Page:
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Time Clustered Access for Maximizing Bandwidth Utilization via Widows of Asynchronous Arrival

IP.com Disclosure Number: IPCOM000113347D
Original Publication Date: 1994-Aug-01
Included in the Prior Art Database: 2005-Mar-27
Document File: 8 page(s) / 381K

Publishing Venue

IBM

Related People

Abdelnour, GM: AUTHOR [+4]

Abstract

In a bus oriented systems performing management of interconnections from multiple asynchronous attachments with a wide range of speeds, frame sizes, and bandwidth access requirements, a control and access mechanisms is developed to maximize bus throughput, minimize arbitration interference, and insure fairness of packet delivery. Items to be considered are media cycle loss, switching/arbitration overhead, and transfer delay. These factors become even more important when very short packets or frames are presented for transfer and fairness access, delivery, and bounded delays are required without inducing packet loss.

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Time Clustered Access for Maximizing Bandwidth Utilization via Widows
of Asynchronous Arrival

      In a bus oriented systems performing management of
interconnections from multiple asynchronous attachments with a wide
range of speeds, frame sizes, and bandwidth access requirements, a
control and access mechanisms is developed to maximize bus
throughput, minimize arbitration interference, and insure fairness of
packet delivery.  Items to be considered are media cycle loss,
switching/arbitration overhead, and transfer delay.  These factors
become even more important when very short packets or frames are
presented for transfer and fairness access, delivery, and bounded
delays are required without inducing packet loss.

      Given a service media (common bus) having multiple attachments
vying for singular access, the time interval between individual
packets including the change time to a new media master must be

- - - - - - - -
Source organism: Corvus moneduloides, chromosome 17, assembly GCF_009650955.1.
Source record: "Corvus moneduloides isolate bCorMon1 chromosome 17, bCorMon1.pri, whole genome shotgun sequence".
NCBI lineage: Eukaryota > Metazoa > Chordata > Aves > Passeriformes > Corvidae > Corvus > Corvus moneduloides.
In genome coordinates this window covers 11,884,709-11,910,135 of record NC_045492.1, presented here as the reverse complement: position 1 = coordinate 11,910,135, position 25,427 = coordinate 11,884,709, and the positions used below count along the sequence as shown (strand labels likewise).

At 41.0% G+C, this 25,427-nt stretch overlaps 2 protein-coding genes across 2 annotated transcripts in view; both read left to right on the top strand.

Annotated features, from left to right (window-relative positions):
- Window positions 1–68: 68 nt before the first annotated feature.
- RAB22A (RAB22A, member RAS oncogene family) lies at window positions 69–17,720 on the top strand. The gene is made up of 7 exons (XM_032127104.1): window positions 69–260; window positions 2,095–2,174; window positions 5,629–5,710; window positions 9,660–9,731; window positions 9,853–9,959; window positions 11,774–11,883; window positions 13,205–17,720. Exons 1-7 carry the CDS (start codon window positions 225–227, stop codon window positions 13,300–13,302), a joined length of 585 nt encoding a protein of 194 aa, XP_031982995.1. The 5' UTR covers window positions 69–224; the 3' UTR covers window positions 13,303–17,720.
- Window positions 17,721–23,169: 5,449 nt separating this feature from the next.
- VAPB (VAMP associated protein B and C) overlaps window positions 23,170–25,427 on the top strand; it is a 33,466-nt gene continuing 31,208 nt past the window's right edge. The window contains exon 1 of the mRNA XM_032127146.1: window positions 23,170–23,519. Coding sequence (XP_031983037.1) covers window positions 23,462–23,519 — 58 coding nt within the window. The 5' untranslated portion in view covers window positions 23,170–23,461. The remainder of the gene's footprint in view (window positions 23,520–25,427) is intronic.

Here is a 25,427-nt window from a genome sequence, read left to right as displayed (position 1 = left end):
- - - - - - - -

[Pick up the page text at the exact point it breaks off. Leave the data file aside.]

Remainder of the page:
considered if the raw capacity of the media is to be maintained.
That is, the changing of media source from one to another must be at
an absolute minimum if the media's capacity is to be realized.  The
notion being to service media access request within a specified time
limit to insure packet access delivery to and through the media with
a minimum loss of bandwidth.  These losses are caused by lost cycles
between masters, lost cycles between packets, and lost cycles
recognizing the access requests.  All of these lost cycles will
result in an increase of the actual media bandwidth required beyond
the aggregate attachment inputs and contribute to a potential input
packet loss.  By bounding the access time to the bus and utilizing
overlapped poll inquiries and bus access grants, such losses due to
overruns at the input attachment queues can be eliminated.

      To achieve this, the input queuing requirements must be
calculated for the worst case input rates to media capacity, and thus
define the input media buffer sizes to insure no input arrival
losses.  Once the capacities are established, a structure must be
defined to insure that the maximum media throughput can be sustained.
The structure herein defines a polling, access, and request
recognition scheme which utilizes time feedback, request look-ahead,
ping-pong table control, and pseudo round-robin access grants.

      This structure combines many aspects of poll recognition and
access regulation to allow service request and packet arrival
overlap, continuous utilization of the media, clustering of short
packets for transmission, elastic service time to accommodate
variable load distribution, and a proportional unload time based on
traffic input rate.  These functions are coordinated within a
structure which includes the attachments, the media, and the arbiter,
Fig. 1 shows function block relationships.  The access fairness is
accomplished by bounding each attachment's access by a time interval,
called "window of access".  This "window of access" interval...